The Church of Jesus Christ of Latter-day Saints in France

The Church of Jesus Christ of Latter-day Saints has had a presence in France since 1849, and the first Latter-day Saint convert in the country was Augustus Saint d'Anna, in Le Havre.[1] The church claims a membership of about 39,000 in the country, representing less than 0.1% of the population.[2]

French-language Book of Mormon


2011 35,960—    
2012 36,968+2.8%
2013 37,364+1.1%
2014 37,812+1.2%
2015 37,996+0.5%
2016 38,383+1.0%
2017 39,029+1.7%
2018 39,473+1.1%
2019 39,930+1.2%

The first Mormon missionary to preach in France was John Pack who entered the country in 1849 with John Taylor. William Howells, who entered the country in 1849.[1] Soon afterwards, he was joined in his preaching by his daughter, and later by William C. Dunbar.[3] In April 1850, the first congregation was composed of six members in Boulogne-sur-Mer.[4] Elder John Taylor, who was at the time a member of the Quorum of the Twelve Apostles, presided over the first mission in France.[5] In 1853, there were only 337 members for the mission of France.[2] In 1863, Louis A. Bertrand, an early convert to the church involved in its establishment, wrote to Brigham Young that France was not a good field mission for the church. The mission was closed between 1864 and 1912 and between 1914 and 1923. The first place of worship was erected in 1962 in Nantes. There were only 77 people baptized in 1933 and 116 in 1951, but the number of baptisms increased from 1960.[6]

The first edition of the Book of Mormon in French-language was printed on 28 January 1852.[7] A second edition was made in 1907 in Zurich by Serge Ballif, then a third in 1952 in Lyon, then a fourth in 1962 by Marcel Kahne, a young missionary and editor of L'Etoile, who also revised Doctrine and Covenants and the Pearl of Great Price, and a sixth one in 1977. From 29 May 1851 to April 1852, L'Etoile du Deseret periodical was printed. In 1861, Jules Rémy published a book entitled Journey to the land of Mormons. As response to this book, Louis Bertrand published several articles in La Revue contemporaine, and the next year, gathered his articles under the title Memoirs of a Mormon.

The Mormon Tabernacle Choir performed in the Palais de Chaillot in Paris in 1955, in Strasbourg in 1991, and in Marseille in 1998.[4]

Several presidents of the church have visited France, including Lorenzo Snow in February 1851, then member of the Quorum of Twelve, David O. McKay in July 1952, and Gordon B. Hinckley on 4 June 1998.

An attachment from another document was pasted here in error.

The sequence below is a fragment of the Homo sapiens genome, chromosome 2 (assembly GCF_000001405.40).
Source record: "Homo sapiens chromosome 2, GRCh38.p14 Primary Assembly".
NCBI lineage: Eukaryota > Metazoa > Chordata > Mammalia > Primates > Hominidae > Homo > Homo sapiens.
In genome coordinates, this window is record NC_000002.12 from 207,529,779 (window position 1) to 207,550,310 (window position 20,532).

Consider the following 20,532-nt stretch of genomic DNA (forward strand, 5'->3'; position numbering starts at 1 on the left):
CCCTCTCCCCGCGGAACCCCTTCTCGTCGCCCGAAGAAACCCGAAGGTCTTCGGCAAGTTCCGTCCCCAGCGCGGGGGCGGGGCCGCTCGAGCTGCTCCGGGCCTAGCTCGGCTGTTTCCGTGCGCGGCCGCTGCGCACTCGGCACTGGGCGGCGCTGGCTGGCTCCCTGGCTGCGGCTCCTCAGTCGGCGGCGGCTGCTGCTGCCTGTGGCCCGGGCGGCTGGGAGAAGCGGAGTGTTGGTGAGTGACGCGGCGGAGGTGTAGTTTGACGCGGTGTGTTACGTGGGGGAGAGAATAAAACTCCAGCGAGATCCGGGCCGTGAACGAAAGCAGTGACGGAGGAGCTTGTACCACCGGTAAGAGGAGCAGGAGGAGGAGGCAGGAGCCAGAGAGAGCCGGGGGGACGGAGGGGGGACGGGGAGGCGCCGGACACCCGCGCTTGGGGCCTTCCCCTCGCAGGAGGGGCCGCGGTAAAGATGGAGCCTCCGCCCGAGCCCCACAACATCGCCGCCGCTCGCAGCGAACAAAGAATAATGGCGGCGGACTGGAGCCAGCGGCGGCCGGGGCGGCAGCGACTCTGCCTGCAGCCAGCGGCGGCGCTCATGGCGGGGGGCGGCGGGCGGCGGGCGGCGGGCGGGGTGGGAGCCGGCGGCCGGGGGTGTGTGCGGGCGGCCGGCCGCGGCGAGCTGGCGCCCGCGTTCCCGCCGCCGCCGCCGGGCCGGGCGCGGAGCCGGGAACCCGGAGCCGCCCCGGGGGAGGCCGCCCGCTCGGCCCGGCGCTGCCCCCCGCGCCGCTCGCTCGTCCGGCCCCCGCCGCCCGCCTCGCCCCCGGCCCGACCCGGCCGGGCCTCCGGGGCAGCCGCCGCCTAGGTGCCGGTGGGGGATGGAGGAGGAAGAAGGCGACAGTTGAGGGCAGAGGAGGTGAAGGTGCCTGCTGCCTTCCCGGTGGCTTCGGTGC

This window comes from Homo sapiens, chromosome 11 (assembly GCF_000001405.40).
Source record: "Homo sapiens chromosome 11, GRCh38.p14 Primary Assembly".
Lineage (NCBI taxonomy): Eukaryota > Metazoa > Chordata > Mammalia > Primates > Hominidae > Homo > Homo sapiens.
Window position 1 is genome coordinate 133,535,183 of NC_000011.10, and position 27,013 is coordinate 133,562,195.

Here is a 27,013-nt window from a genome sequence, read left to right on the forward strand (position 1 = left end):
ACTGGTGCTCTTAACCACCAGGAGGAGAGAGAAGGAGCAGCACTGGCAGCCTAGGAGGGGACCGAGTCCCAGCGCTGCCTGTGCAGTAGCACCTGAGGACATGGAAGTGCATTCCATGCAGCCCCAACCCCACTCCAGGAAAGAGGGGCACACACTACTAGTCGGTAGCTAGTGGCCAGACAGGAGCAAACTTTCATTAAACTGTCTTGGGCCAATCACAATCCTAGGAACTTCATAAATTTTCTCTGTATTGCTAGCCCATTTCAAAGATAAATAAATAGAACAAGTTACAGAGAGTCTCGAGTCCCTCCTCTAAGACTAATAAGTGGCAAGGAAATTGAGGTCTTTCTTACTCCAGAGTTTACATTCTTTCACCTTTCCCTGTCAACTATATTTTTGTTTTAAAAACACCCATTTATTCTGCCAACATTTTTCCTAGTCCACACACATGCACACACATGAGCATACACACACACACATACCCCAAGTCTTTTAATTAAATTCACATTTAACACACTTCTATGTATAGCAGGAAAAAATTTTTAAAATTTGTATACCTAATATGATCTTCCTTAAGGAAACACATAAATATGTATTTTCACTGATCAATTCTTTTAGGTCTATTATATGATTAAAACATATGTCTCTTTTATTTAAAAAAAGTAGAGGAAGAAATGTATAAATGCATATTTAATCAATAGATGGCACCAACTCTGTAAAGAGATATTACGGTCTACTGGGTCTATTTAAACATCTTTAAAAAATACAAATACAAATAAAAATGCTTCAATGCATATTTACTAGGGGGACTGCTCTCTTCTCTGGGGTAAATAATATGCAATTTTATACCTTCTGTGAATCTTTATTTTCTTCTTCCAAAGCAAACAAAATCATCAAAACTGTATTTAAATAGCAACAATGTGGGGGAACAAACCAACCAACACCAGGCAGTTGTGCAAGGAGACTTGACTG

In 2020, the LDS Church canceled services and other public gatherings indefinitely in response to the spread of the coronavirus pandemic.[8]


On July 15, 2011 the Paris France Temple was announced by President Thomas S. Monson.[9] The temple was dedicated on 21 May 2017 and was the 156 operating temple of the Church of Jesus Christ of Latter-day Saints.[10]


156. Paris France Temple edit


Le Chesnay, France
15 July 2011
21 May 2017 by Henry B. Eyring
44,175 sq ft (4,104 m2)
Thomas S. Monson confirmed on 15 July 2011 that the church "hope[d] to build [a] temple in France" near Paris,[11] and on 1 October 2011 announced that the plans were "moving forward."[12] In 2014, a news story from the church noted that work had commenced on the temple, though no formal groundbreaking had taken place. [13]

Status and membershipEdit

In 1952, the church was registered as a voluntary association (1901 law), and on 4 July 2009, it officially became a religious association, as reported in the Official Journal.

Membership StatisticsEdit

Country, Territory Membership Stakes Districts Wards Branches Total Congregations Missions Temples
Metropolitan France (Includes Corsica) 39,473 10 68 41 109 2 1
French Guiana 453 1 1
French Polynesia (Includes Tahiti) 28,147 10 3 71 23 94 1 1
Guadeloupe 517 1 3 3
Martinique 231 1 1
Reunion 957 1 4 4

Sociological profileEdit

In 2000, a study led by Professor Bernadette Rigal-Cellier did appear that the majority of LDS in France were former Catholics. The church members felt then that the non-conversion of French people to their church came from a lack of interest in spiritual matters and a mistrust towards new beliefs. LDS surveyed thought that the growth of their church would accelerate and that the prejudices against them would disappear in the future years. The author concluded that the church has become well established in France and that French LDS showed the same attachment to their country than other French people.[6]

In 2009, an investigation directed by writer, sociologist of religion and philosopher Christian Euvrard, also member of The Church of Jesus Christ of Latter-day Saints, revealed that Mormons of France are demographically and politically similar to other French people. 30% were regular churchgoers, and their marriage rate, as well as their birth rate, were higher than the national average. Primarily urban and with foreign origins, they considered the hardest doctrine of their religion is the order of not drinking alcohol, coffee, tea. Only 30% of them participated in an association and 83% believed that all religions have some truth. However, LDS differed from French people in their moral choices: 93% of them are opposed to gay marriage.[14]


The plan of salvation in French